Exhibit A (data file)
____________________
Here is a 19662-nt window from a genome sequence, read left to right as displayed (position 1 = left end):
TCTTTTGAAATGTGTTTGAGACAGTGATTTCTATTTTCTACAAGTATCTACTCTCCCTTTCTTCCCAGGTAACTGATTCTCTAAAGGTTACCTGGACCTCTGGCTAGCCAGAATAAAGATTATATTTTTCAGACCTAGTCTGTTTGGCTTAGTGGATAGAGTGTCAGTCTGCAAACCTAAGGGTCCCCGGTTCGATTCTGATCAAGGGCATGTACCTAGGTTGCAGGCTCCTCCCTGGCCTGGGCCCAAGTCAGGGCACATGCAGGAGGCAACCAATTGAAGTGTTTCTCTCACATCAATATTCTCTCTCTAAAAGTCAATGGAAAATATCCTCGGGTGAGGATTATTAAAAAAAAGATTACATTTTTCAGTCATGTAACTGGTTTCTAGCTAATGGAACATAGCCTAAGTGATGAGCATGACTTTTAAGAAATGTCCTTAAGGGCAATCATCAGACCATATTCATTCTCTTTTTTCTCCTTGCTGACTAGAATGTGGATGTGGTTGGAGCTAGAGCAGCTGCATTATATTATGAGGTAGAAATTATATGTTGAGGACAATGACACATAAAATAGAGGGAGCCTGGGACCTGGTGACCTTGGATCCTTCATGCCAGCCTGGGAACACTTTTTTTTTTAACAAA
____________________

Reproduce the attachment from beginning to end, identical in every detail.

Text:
Here is a 19662-nt window from a genome sequence, read left to right as displayed (position 1 = left end):
TCTTTTGAAATGTGTTTGAGACAGTGATTTCTATTTTCTACAAGTATCTACTCTCCCTTTCTTCCCAGGTAACTGATTCTCTAAAGGTTACCTGGACCTCTGGCTAGCCAGAATAAAGATTATATTTTTCAGACCTAGTCTGTTTGGCTTAGTGGATAGAGTGTCAGTCTGCAAACCTAAGGGTCCCCGGTTCGATTCTGATCAAGGGCATGTACCTAGGTTGCAGGCTCCTCCCTGGCCTGGGCCCAAGTCAGGGCACATGCAGGAGGCAACCAATTGAAGTGTTTCTCTCACATCAATATTCTCTCTCTAAAAGTCAATGGAAAATATCCTCGGGTGAGGATTATTAAAAAAAAGATTACATTTTTCAGTCATGTAACTGGTTTCTAGCTAATGGAACATAGCCTAAGTGATGAGCATGACTTTTAAGAAATGTCCTTAAGGGCAATCATCAGACCATATTCATTCTCTTTTTTCTCCTTGCTGACTAGAATGTGGATGTGGTTGGAGCTAGAGCAGCTGCATTATATTATGAGGTAGAAATTATATGTTGAGGACAATGACACATAAAATAGAGGGAGCCTGGGACCTGGTGACCTTGGATCCTTCATGCCAGCCTGGGAACACTTTTTTTTTTAACAAA